Physicists have linked the wave-particle duality and the uncertainty principle

A nice surprise: quantum physics is less complicated than it seems. An international team of scientists has proved that two peculiar features of the quantum world previously considered different, were different manifestations of one and the same. The results were published 19 December in Nature Communications.

Patrick Coles, Jedrzej Kanevski and Stephanie Wehner came to his conclusions, working in the Centre for quantum technologies, National University of Singapore. They found that "wave-particle duality" is just a disguised quantum "uncertainty principle", reducing two mysteries to one.

"The connection between uncertainty and wave-particle duality is quite natural when you mean them questions about what kind of information you can obtain about the system. Our result highlights the power of thinking in physics, from the point of view of data," said Wehner, now a Professor of quantum mechanics at Delft University in the Netherlands.

This discovery deepens our understanding of quantum mechanics and can generate a flow of ideas for new applications of wave-particle duality.

Wave-particle duality is the idea that a quantum object behaves like a wave, but the wave behavior disappears if you try to mark the location of the object. Best of all it manifests itself in the double-slit experiment when single particles, say electrons, is passed through a screen with two narrow slits. Particles form an interference pattern on the back wall behind the slits, even if they produce alone, but if scientists are trying to trace, through which slit particles pass, they find themselves just one place. There is a feeling that the particles are fooling us, forbidding us to peek how they do their wave magic.

The quantum uncertainty principle is the idea that it is impossible to know two things about a particle simultaneously. For example, the more precisely you know the position of the atom, the less precisely you can determine the speed at which it moves. This restriction is the basis of nature itself and does not depend on the quality of measurements. New work shows that the amount of information that you can learn about wave behavior of particles (and not of a point particle in the system is limited is exactly the same as the uncertainty principle.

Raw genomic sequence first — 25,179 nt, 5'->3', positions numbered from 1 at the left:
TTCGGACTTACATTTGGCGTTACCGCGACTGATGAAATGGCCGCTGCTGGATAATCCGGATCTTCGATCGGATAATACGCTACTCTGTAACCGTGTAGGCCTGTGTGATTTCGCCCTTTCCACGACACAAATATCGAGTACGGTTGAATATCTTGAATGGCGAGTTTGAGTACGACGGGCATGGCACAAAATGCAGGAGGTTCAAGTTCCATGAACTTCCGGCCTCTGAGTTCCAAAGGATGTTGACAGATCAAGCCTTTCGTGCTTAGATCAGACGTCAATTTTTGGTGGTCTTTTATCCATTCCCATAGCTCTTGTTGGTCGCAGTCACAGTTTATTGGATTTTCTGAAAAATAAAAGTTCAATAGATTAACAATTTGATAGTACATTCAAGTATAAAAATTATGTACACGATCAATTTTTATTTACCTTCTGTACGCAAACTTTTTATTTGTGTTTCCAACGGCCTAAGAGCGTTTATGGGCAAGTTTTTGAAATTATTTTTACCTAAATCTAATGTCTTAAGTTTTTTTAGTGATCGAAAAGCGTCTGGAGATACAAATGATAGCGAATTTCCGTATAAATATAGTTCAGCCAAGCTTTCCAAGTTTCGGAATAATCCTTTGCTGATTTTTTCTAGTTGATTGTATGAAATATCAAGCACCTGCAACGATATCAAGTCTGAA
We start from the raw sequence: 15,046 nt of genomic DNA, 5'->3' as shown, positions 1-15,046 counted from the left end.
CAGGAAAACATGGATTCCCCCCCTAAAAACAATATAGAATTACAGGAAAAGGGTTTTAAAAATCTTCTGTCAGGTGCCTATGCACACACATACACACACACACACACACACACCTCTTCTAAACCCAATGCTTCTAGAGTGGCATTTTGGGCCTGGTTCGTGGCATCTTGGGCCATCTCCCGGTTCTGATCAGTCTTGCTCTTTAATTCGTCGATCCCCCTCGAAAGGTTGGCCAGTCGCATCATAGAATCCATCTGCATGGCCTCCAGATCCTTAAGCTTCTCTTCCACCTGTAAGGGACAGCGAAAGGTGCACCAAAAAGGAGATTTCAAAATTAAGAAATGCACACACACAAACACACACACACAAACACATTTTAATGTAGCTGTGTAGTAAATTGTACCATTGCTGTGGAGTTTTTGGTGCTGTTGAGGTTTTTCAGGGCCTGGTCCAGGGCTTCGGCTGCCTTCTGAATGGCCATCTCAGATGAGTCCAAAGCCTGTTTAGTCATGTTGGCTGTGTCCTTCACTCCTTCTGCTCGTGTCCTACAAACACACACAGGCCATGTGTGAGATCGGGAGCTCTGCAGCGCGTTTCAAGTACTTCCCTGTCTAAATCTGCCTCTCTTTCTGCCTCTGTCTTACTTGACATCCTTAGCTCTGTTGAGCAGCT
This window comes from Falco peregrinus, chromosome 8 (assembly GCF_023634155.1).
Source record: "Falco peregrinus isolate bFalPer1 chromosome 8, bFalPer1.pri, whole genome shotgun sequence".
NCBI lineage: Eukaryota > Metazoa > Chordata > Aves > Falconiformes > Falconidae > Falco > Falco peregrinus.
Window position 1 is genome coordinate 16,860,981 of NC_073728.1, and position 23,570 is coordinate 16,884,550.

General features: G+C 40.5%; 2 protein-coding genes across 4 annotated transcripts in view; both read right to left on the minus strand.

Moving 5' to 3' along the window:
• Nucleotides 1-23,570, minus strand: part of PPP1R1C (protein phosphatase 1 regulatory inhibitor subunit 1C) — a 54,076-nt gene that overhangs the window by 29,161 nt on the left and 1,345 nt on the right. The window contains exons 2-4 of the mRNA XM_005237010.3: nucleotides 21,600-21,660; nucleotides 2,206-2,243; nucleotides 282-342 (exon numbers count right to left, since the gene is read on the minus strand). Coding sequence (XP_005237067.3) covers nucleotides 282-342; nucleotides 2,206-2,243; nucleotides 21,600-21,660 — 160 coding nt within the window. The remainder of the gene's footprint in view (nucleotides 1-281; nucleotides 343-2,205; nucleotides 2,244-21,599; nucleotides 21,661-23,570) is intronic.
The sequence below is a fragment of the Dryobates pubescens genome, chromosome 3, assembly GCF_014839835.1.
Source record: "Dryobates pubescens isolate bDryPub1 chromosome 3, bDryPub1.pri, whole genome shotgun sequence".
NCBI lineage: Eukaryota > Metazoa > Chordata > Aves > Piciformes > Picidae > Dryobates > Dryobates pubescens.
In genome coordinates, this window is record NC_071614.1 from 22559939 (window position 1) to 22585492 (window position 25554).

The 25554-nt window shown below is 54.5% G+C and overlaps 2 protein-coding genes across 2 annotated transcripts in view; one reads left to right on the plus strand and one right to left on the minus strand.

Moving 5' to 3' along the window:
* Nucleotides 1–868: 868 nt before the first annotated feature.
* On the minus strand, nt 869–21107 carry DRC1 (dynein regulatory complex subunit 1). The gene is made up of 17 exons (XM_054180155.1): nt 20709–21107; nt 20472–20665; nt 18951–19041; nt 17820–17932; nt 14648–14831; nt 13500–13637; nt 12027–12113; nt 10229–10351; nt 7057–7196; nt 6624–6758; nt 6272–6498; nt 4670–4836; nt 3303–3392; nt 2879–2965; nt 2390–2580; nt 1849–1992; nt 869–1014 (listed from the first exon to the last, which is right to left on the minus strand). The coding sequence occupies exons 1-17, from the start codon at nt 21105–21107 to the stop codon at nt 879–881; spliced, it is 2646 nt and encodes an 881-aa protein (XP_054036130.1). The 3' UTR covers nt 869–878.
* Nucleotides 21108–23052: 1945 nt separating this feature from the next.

Wave-particle duality and the uncertainty principle was a fundamental concepts of quantum physics from 1900-ies.

"We knew in my gut and only the gut that there's got to be a connection," says Coles.

There is a possibility to write down the equations that show how much you can learn about a couple of properties arising from the uncertainty principle. Coles, Kanevsky and Wehner are experts in the types of such equations known as "entropic uncertainty relation" — found that all the math previously described wave-particle duality, can be rewritten in terms of these ratios.

"If we would have found the "Rosetta stone" that combined two different languages, " says Coles. — Literature of the corpuscular-wave dualism was hieroglyphics that we could now translate into their native language. We had a few moments with "Eureka!" when we finally got it".

Because the entropic uncertainty relation is used in the field of quantum cryptography — encryption schemes using quantum particles — the researchers suggest that their work will inspire engineers to create new encryption protocols.

In the earlier work of Wehner and colleagues found a connection between the uncertainty principle and other physics — quantum "nonlocality" and the second law of thermodynamics. The next goal of the researchers is the understanding of how these puzzle pieces can be put together to form an overall picture of the structure of nature.



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